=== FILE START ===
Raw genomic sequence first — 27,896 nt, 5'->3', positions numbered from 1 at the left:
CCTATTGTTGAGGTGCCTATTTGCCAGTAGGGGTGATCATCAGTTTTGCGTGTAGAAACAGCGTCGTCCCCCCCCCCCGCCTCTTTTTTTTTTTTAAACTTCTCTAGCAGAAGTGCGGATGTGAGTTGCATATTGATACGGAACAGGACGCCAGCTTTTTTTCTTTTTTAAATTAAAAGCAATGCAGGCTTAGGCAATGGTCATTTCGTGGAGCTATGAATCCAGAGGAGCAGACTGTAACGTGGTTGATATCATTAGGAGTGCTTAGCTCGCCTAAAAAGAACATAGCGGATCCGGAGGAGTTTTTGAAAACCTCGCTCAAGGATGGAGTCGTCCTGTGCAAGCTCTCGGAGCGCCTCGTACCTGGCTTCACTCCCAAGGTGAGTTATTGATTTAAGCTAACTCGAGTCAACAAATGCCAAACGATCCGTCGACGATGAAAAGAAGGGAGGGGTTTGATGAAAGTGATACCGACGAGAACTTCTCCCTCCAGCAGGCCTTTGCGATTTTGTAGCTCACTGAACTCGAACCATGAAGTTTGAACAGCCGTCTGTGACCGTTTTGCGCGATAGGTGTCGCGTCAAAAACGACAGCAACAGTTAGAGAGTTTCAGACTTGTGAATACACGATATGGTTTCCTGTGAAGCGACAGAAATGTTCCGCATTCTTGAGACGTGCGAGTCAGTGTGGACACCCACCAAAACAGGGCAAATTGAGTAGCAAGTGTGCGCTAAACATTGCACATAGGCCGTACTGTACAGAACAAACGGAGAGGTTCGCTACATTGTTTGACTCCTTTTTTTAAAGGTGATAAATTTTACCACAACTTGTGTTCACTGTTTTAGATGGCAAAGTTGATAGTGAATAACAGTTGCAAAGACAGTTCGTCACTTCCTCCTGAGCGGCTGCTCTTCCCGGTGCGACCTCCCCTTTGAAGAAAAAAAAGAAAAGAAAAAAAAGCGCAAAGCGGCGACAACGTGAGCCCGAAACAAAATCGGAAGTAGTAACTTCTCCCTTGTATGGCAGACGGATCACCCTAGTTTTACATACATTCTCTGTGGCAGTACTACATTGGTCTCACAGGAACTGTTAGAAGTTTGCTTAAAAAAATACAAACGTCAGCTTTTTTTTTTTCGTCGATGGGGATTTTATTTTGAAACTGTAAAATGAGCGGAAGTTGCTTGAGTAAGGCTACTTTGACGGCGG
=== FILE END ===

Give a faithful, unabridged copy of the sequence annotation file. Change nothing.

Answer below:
Raw genomic sequence first — 27,896 nt, 5'->3', positions numbered from 1 at the left:
CCTATTGTTGAGGTGCCTATTTGCCAGTAGGGGTGATCATCAGTTTTGCGTGTAGAAACAGCGTCGTCCCCCCCCCCCGCCTCTTTTTTTTTTTTAAACTTCTCTAGCAGAAGTGCGGATGTGAGTTGCATATTGATACGGAACAGGACGCCAGCTTTTTTTCTTTTTTAAATTAAAAGCAATGCAGGCTTAGGCAATGGTCATTTCGTGGAGCTATGAATCCAGAGGAGCAGACTGTAACGTGGTTGATATCATTAGGAGTGCTTAGCTCGCCTAAAAAGAACATAGCGGATCCGGAGGAGTTTTTGAAAACCTCGCTCAAGGATGGAGTCGTCCTGTGCAAGCTCTCGGAGCGCCTCGTACCTGGCTTCACTCCCAAGGTGAGTTATTGATTTAAGCTAACTCGAGTCAACAAATGCCAAACGATCCGTCGACGATGAAAAGAAGGGAGGGGTTTGATGAAAGTGATACCGACGAGAACTTCTCCCTCCAGCAGGCCTTTGCGATTTTGTAGCTCACTGAACTCGAACCATGAAGTTTGAACAGCCGTCTGTGACCGTTTTGCGCGATAGGTGTCGCGTCAAAAACGACAGCAACAGTTAGAGAGTTTCAGACTTGTGAATACACGATATGGTTTCCTGTGAAGCGACAGAAATGTTCCGCATTCTTGAGACGTGCGAGTCAGTGTGGACACCCACCAAAACAGGGCAAATTGAGTAGCAAGTGTGCGCTAAACATTGCACATAGGCCGTACTGTACAGAACAAACGGAGAGGTTCGCTACATTGTTTGACTCCTTTTTTTAAAGGTGATAAATTTTACCACAACTTGTGTTCACTGTTTTAGATGGCAAAGTTGATAGTGAATAACAGTTGCAAAGACAGTTCGTCACTTCCTCCTGAGCGGCTGCTCTTCCCGGTGCGACCTCCCCTTTGAAGAAAAAAAAGAAAAGAAAAAAAAGCGCAAAGCGGCGACAACGTGAGCCCGAAACAAAATCGGAAGTAGTAACTTCTCCCTTGTATGGCAGACGGATCACCCTAGTTTTACATACATTCTCTGTGGCAGTACTACATTGGTCTCACAGGAACTGTTAGAAGTTTGCTTAAAAAAATACAAACGTCAGCTTTTTTTTTTTCGTCGATGGGGATTTTATTTTGAAACTGTAAAATGAGCGGAAGTTGCTTGAGTAAGGCTACTTTGACGGCGG